“It’s not that there are no new characters or creations being developed. It’s that they’re not being developed for Marvel and DC,” he adds. “Because creators know that, as soon as they give Marvel and DC a new character, they’ve lost 90% of the value of that character to themselves.”

The definition of superhero is also broadening–from superhuman to humans rising to Herculean situations.


“There are only so many powers a human can possess–you can see through walls, you can fly, breathe underwater, become invisible, make people tell the truth,” says Kantor. “A lot of these have already been mined by DC and Marvel, and those characters are tough to rival. The real innovation is in the funkier, more innovative stuff.”

[L-R] Executive producer Michael Kantor, Spawn creator and Image Comics co-founder Todd McFarlane, comic book writer and Wolverine creator Len Wein, and Spiderman writer Gerry Conway hold court at the Television Critics Association Summer Press Tour in Los Angeles.


Digital comic publishers–like Comixology, iVerse, and Madefire–do not herald the death of comics. They’re just a different delivery model and reader experience. And it’s happened before.

“When I started in comics in the late ’60s, we gave its survival five to 10 years,” says Conway. “And it seems that every time there’s a crisis of sales and profitability, it pushes another innovation. The big business innovation in the late ’70s was the direct sales market where the primary outlets for comics moved from newsstands to comic book stores.”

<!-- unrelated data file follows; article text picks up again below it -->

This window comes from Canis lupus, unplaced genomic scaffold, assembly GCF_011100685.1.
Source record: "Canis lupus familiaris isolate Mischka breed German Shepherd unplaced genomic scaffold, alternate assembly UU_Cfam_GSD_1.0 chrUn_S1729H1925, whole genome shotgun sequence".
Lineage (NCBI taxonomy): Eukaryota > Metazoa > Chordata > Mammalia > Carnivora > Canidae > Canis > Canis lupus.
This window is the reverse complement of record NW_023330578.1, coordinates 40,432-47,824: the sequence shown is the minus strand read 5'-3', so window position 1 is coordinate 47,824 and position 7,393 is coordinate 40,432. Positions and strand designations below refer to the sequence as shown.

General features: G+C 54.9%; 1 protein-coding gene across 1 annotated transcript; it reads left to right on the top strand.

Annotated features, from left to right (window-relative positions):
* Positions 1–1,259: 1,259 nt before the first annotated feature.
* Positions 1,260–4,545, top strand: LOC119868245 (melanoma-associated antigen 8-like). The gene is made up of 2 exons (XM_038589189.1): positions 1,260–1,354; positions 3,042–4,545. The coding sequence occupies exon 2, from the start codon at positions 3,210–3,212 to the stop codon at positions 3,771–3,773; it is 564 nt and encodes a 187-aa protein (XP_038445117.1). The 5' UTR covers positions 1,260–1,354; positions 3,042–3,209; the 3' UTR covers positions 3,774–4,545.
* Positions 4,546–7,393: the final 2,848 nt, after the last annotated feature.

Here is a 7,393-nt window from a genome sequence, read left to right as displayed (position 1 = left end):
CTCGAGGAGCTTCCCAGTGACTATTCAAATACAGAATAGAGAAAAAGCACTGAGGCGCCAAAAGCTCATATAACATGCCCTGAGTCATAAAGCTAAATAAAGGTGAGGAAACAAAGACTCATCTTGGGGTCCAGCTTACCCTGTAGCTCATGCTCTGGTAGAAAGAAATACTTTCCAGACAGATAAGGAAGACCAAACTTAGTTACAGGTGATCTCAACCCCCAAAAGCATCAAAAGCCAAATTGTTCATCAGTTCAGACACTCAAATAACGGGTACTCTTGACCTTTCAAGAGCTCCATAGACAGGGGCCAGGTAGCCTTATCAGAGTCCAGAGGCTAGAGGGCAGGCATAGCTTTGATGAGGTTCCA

Today, people are less inclined to visit one unless they’re going for a specific book. Digital, on the other hand, facilitates more convenient browsing opportunities.

Moreover, digital comics are interactive and offer a global reach at a low cost. “Readers just engage in them differently,” says Kantor. “For example, they can zoom in on a panel, which, from the artists’ perspective, is changing the way they craft the panels.”


It’s not a rebellion when everyone wants in.


“There’s a whole group of fans with attitudes about the poseur issue, especially at comic conventions, where they see women dressing up in cosplay,” says Conway. “They go over and say, `Do you know where the character first appeared? Where that issue came from?’ They get in their faces over these things, and it’s really hostile.

“There’s an undercurrent of anger that some fans have about their special thing being taken away, but the larger issue is that they’re actually being mainstreamed,” he adds. “It’s like punk rock. It was an ideal expression against mainstream rock. But then punk rock becomes mainstream and you go out of your mind. ‘Wait a minute–this is my special way of rebelling against the Man.’ I think it’s the same thing with comic fans.”

Made in America vs. Global Enterprise

Stephen Amell, star of CW’s Arrow, on the red carpet at the Warner Bros./DC Entertainment party at San Diego Comic-Con.

Such American iconography is being outsourced to foreign labor–Brits Christian Bale as Batman and Henry Cavill as Superman, Aussies Chris Hemsworth as Thor and Hugh Jackman as X-Men’s Wolverine, and Canada’s Stephen Amell as TV’s Green Arrow. Should we Yanks be worried?


Actually, says Conway, it’s not the first time.

“That’s following on the heels of the actual British invasion in comics” from the likes of Alan Moore, Dave Gibbons, Neil Gaiman, Grant Morrison, and Warren Ellis, among others.

“They brought a post-colonial empire view–which America began seeing in itself with the end of the Vietnam War and collapse of the Nixon presidency,” he adds. “When the British writers and artists came over, they brought a sensibility of superheroes having a limited lifespan–you probably couldn’t stay super for long.”


About the author

Susan Karlin, based in Los Angeles, is a regular contributor to Fast Company, where she covers space science and autonomous vehicles. Karlin has reported for The New York Times, NPR, Air & Space, Scientific American, IEEE Spectrum, and Wired, among other outlets, from such locations as the Arctic and Antarctica, Israel/West Bank, and Southeast Asia